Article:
- Behavioral therapies, such as Cognitive Processing Therapy, Cognitive Behavioral Therapy and more, all of which are designed to “modify their attitudes and behaviors related to drug use; increase healthy life skills; (and) persist with other forms of treatment.”
- Therapeutic communities, “which are highly structured programs in which patients remain at a residence … the entire community, including treatment staff and those in recovery, act as key agents of change, influencing the patient’s attitudes, understanding, and behaviors associated with drug use.”
- Family therapy, “which addresses a range of influences on their drug abuse patterns and is designed to improve overall family functioning.”
- Relapse prevention, which provides tools and support systems designed to help patients stay clean and sober after treatment is complete. In some cases, this may include Medication Assisted Treatment protocols such as naltrexone, an excellent tool at helping opioid-addicted individuals fight cravings.
Also when it comes to rehab or detox, it’s important to remember that the former includes the latter in the vast majority of cases. Individuals seeking sobriety have to be clear-headed enough to receive the information provided to them in rehab, so detox is often necessary to return them to some sense of normalcy. And even if rehab is the obvious choice, it doesn’t always have to be in a conventional 30-day setting: As the NIDA also points out, there are a number of different types of treatment, including:
- Long-term residential treatment, which “provides care 24 hours a day, generally in non-hospital settings. The best-known residential treatment model is the therapeutic community (TC), (which focuses) on the ‘resocialization’ of the individual and use the program’s entire community — including other residents, staff, and the social context — as active components of treatment. Addiction is viewed in the context of an individual’s social and psychological deficits, and treatment focuses on developing personal accountability and responsibility as well as socially productive lives.”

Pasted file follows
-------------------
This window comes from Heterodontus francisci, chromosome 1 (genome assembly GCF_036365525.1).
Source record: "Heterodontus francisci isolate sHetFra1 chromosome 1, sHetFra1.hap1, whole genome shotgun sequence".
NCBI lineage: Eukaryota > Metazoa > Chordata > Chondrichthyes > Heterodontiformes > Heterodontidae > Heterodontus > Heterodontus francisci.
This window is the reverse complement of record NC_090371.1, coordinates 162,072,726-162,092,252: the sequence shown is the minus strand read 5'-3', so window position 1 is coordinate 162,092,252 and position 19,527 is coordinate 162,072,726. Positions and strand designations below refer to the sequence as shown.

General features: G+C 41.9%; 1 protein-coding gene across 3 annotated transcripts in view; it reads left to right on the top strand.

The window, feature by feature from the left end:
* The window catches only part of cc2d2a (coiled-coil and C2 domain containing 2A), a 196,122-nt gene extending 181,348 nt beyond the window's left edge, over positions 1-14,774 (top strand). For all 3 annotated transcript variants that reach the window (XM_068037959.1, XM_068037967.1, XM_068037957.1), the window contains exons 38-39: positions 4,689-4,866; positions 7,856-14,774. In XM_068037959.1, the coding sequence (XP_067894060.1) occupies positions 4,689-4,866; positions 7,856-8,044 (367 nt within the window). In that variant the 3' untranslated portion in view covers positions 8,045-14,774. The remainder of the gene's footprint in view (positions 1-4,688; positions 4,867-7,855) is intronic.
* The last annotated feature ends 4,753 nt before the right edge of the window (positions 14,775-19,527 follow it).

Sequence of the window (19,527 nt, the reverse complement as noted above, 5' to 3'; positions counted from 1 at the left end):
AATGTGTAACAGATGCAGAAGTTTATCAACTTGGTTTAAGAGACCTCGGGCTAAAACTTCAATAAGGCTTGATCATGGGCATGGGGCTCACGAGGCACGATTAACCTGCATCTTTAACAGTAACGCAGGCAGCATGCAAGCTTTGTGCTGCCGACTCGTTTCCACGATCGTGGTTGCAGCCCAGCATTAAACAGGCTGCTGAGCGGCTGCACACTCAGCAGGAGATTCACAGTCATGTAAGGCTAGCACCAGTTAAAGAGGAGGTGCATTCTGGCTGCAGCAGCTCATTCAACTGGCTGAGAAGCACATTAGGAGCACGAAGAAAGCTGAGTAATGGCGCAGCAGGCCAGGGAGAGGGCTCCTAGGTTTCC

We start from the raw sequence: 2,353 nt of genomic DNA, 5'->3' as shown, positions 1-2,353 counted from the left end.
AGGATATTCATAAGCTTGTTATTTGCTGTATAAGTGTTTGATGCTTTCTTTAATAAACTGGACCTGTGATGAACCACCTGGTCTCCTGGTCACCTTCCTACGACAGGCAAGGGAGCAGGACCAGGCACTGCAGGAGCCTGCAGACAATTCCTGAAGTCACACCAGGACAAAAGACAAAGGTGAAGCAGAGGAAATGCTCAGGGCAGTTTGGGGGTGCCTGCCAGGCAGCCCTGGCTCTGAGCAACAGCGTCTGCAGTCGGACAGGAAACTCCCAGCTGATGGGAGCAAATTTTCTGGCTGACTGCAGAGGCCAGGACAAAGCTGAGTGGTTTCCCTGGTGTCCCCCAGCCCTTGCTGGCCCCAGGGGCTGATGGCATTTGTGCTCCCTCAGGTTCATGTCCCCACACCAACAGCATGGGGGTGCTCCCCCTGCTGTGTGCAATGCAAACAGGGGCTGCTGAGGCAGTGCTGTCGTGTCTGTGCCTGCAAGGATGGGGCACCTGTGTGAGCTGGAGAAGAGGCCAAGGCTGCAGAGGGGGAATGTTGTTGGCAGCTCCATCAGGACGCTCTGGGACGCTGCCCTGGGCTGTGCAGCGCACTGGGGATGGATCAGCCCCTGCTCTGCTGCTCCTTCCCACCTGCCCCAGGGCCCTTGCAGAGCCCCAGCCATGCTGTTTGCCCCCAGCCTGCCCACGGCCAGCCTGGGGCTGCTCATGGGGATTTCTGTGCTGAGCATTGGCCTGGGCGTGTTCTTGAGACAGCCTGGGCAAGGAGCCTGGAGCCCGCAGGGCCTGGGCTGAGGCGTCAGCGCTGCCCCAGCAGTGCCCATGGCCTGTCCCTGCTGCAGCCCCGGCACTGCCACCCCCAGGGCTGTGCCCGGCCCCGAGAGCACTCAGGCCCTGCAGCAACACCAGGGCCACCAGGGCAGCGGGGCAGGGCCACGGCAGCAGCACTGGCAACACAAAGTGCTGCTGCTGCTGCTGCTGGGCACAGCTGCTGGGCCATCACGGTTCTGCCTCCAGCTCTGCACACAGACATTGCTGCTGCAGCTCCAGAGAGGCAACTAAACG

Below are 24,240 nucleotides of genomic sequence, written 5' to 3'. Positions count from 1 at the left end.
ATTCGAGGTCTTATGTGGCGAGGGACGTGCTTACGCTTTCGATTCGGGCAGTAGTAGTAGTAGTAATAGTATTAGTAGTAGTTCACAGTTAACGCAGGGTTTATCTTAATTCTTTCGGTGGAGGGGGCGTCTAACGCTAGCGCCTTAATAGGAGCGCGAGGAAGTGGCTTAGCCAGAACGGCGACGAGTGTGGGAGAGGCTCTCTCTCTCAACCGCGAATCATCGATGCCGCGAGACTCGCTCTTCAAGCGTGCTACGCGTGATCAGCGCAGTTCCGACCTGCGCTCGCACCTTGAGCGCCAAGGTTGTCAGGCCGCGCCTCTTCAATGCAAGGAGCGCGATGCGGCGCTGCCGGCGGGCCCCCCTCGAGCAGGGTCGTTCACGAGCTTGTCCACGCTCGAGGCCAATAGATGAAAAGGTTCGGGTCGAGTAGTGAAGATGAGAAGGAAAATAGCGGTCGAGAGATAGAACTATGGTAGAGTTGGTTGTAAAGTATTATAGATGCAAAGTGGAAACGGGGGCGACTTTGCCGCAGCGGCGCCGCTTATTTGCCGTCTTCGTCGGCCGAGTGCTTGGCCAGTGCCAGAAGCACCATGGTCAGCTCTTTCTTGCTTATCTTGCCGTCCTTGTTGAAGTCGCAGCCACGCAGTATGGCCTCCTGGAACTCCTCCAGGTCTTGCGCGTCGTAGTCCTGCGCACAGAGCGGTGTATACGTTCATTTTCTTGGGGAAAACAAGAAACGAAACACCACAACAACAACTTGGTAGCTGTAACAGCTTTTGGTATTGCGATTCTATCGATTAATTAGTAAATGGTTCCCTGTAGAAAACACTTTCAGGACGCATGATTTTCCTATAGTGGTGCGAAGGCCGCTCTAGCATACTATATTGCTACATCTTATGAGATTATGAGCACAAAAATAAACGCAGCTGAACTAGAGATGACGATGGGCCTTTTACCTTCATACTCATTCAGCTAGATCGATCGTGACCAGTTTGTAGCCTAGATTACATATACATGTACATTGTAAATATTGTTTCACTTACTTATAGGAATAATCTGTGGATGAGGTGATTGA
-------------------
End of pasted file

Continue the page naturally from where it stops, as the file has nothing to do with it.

- Short-term residential treatment, “intensive but relatively brief treatment based on a modified 12-step approach … the original residential treatment model consisted of a 3- to 6-week hospital-based inpatient treatment phase followed by extended outpatient therapy and participation in a self-help group, such as AA.”
- Outpatient treatment programs, which “costs less than residential or inpatient treatment and often is more suitable for people with jobs or extensive social supports.” Some outpatient programs “such as intensive day treatment, can be comparable to residential programs in services and effectiveness, depending on the individual patient’s characteristics and needs. In many outpatient programs, group counseling can be a major component.”
Conclusion: Both Are Good. Rehab Is Better
If you’re suffering from an addiction to alcohol or drugs, know this: You’re not alone. A 2015 study by the National Institute on Alcohol Abuse and Alcoholism “found that about 4 percent of Americans met the criteria for drug use disorder in the past year and about 10 percent have had drug use disorder at some time in their lives,” meaning that roughly 23 million adults in this country have struggled with drugs and alcohol at one point or another.
If you’re one of those individuals, and you’re trying to decide between rehab or detox, know this: You can’t go wrong with either one. The most important step you can take is doing something about your problem, and one (or both) is better than continuing to suffer without addressing the problem.
However … if it comes down to rehab or detox, the former can help you not only stop using or drinking, but stay stopped, long after the substances are out of your system.